A shift in approach

I think differently about my shared experience of talking/doing theology in a congregational context than I did when I came out of seminary. I think then my goal was to move folks, there was a point-of-view I had in mind, a place on the theological spectrum where I was, where I was headed, where I wanted to be. Even if I wasn’t there yet I knew that was the gold standard, and therefore my studies, my preaching, my conversations in pastoral visits, my writing, my approach to church life, was to move folks. There was a promised land and I was Moses, albeit a liberal/progressive/social justice Moses.

I don’t think I can be faulted for this world view. In seminary my professors created charts, templates that included a template of theology, from conservative/traditional/right-wing on one end, all the way over to liberal in the middle, to liberation/left-wing/social justice on the other end. We were on the move, the implication was clear, we clergy were moving with our congregation in a clear direction. It was indeed pastoral and a sign of good listening to be aware of where people “were”, we might even affirm them for thinking through this perspective, but it was clear that POV was not sufficient. We had Marcus Borg and John Shelby Spong to take us to the Promised Land. There was no mistaking where we were going…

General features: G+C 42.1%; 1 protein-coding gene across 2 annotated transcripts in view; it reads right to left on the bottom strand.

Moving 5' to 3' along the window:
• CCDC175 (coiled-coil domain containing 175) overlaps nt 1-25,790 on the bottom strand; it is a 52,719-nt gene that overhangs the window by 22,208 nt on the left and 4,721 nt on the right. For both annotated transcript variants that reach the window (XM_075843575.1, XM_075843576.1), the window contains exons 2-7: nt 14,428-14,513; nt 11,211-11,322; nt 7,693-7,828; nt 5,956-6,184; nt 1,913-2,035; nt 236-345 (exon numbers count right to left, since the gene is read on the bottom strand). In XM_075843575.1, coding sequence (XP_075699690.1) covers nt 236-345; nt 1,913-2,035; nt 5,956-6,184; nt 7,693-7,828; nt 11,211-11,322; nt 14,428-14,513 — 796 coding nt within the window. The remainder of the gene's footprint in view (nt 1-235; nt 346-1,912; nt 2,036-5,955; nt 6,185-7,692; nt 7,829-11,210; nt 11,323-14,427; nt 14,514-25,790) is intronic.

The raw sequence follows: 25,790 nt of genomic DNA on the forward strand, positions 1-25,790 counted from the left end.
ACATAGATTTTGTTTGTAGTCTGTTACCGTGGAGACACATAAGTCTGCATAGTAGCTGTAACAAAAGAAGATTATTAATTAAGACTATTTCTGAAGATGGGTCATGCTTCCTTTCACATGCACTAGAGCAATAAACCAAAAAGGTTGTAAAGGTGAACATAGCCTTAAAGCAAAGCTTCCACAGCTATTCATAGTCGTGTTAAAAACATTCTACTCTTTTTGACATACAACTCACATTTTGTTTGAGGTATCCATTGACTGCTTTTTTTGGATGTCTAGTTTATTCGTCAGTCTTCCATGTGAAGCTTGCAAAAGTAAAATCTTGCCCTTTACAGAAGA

But then I began my work with persons living on the streets, people living with addictions, people struggling with mental illness, people isolated by a variety of challenges. It was obvious to me that my good liberal theology did not help everyone and in many cases it only served to undercut the theology a person in trouble had leaned on for support and survival. I had been led to believe that such theology was holding people back, and in some cases it was. In cases of persons struggling with gender issues and abuse liberal theology did seem to be the magic bullet. But in cases of addiction, poverty and mental illness removing the foundation stone that many relied on for their strength and hope seemed counter-productive. “Knowing the Lord is in my life” made the difference between death and life, whom was I to plant seeds of doubt even if the theology being articulated was not to my liking.

I am still a liberal theologically, progressive for the most part, someone who favours social justice themes in worship, studies and outreach programs in the church. But I no longer feel it necessary to be pushing that agenda with everyone, all the time. I now see that many people are moved in faith to experience the Holy Spirit in a way that bring them life and life in abundance. My liberal theology does not move them but their evangelical theology brings them into a covenantal relationship with God and this brings life and life in abundance. I cannot argue with a theology that brings out the best in someone and makes her/him more open to acts of justice, caring and support.

In the end I am now a different Minister than I was then, I openly encourage people with more evangelical and conservative (but NOT fundamentalist!) theologies than me to be heard in the context of church life. While those messages might not move people like me they do move many others that save lives and impacts people in such a way that what was once lost is now found. And new and restored lives are the best evidence I know for a healthy and vibrant church.